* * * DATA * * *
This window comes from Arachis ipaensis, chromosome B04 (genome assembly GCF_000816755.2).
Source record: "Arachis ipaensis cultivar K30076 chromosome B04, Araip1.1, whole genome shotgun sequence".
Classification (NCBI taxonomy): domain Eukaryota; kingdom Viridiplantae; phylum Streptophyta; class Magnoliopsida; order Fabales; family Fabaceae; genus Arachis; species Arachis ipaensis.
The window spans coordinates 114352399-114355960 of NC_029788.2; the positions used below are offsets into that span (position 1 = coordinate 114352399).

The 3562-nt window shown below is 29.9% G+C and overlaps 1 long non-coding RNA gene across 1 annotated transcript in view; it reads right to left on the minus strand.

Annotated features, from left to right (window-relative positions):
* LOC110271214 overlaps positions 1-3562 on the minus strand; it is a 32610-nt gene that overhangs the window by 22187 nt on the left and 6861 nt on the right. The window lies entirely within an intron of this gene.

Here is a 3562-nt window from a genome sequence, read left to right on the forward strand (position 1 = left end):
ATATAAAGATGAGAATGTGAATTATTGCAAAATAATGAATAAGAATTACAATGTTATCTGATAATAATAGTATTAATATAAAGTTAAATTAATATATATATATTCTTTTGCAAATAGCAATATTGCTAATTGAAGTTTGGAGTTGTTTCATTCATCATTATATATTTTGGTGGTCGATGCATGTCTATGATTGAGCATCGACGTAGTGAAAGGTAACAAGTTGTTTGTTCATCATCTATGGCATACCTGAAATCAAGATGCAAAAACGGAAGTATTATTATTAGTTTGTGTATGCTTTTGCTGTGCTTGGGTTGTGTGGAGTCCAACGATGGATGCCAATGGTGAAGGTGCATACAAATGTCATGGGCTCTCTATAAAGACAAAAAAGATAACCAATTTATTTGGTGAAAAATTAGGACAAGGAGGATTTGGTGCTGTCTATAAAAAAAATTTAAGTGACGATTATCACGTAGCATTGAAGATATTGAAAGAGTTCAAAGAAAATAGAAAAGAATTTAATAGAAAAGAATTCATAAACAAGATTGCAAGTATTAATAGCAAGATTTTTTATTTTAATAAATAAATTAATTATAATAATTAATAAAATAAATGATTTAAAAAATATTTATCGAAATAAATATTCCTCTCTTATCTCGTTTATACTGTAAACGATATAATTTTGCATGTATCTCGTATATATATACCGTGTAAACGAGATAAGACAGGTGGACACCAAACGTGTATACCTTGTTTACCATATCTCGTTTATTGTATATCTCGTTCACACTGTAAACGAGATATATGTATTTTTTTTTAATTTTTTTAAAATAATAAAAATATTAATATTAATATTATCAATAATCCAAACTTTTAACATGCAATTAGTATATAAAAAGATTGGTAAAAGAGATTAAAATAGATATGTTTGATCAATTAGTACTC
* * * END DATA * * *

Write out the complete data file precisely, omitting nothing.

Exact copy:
This window comes from Arachis ipaensis, chromosome B04 (genome assembly GCF_000816755.2).
Source record: "Arachis ipaensis cultivar K30076 chromosome B04, Araip1.1, whole genome shotgun sequence".
Classification (NCBI taxonomy): domain Eukaryota; kingdom Viridiplantae; phylum Streptophyta; class Magnoliopsida; order Fabales; family Fabaceae; genus Arachis; species Arachis ipaensis.
The window spans coordinates 114352399-114355960 of NC_029788.2; the positions used below are offsets into that span (position 1 = coordinate 114352399).

The 3562-nt window shown below is 29.9% G+C and overlaps 1 long non-coding RNA gene across 1 annotated transcript in view; it reads right to left on the minus strand.

Annotated features, from left to right (window-relative positions):
* LOC110271214 overlaps positions 1-3562 on the minus strand; it is a 32610-nt gene that overhangs the window by 22187 nt on the left and 6861 nt on the right. The window lies entirely within an intron of this gene.

Here is a 3562-nt window from a genome sequence, read left to right on the forward strand (position 1 = left end):
ATATAAAGATGAGAATGTGAATTATTGCAAAATAATGAATAAGAATTACAATGTTATCTGATAATAATAGTATTAATATAAAGTTAAATTAATATATATATATTCTTTTGCAAATAGCAATATTGCTAATTGAAGTTTGGAGTTGTTTCATTCATCATTATATATTTTGGTGGTCGATGCATGTCTATGATTGAGCATCGACGTAGTGAAAGGTAACAAGTTGTTTGTTCATCATCTATGGCATACCTGAAATCAAGATGCAAAAACGGAAGTATTATTATTAGTTTGTGTATGCTTTTGCTGTGCTTGGGTTGTGTGGAGTCCAACGATGGATGCCAATGGTGAAGGTGCATACAAATGTCATGGGCTCTCTATAAAGACAAAAAAGATAACCAATTTATTTGGTGAAAAATTAGGACAAGGAGGATTTGGTGCTGTCTATAAAAAAAATTTAAGTGACGATTATCACGTAGCATTGAAGATATTGAAAGAGTTCAAAGAAAATAGAAAAGAATTTAATAGAAAAGAATTCATAAACAAGATTGCAAGTATTAATAGCAAGATTTTTTATTTTAATAAATAAATTAATTATAATAATTAATAAAATAAATGATTTAAAAAATATTTATCGAAATAAATATTCCTCTCTTATCTCGTTTATACTGTAAACGATATAATTTTGCATGTATCTCGTATATATATACCGTGTAAACGAGATAAGACAGGTGGACACCAAACGTGTATACCTTGTTTACCATATCTCGTTTATTGTATATCTCGTTCACACTGTAAACGAGATATATGTATTTTTTTTTAATTTTTTTAAAATAATAAAAATATTAATATTAATATTATCAATAATCCAAACTTTTAACATGCAATTAGTATATAAAAAGATTGGTAAAAGAGATTAAAATAGATATGTTTGATCAATTAGTACTC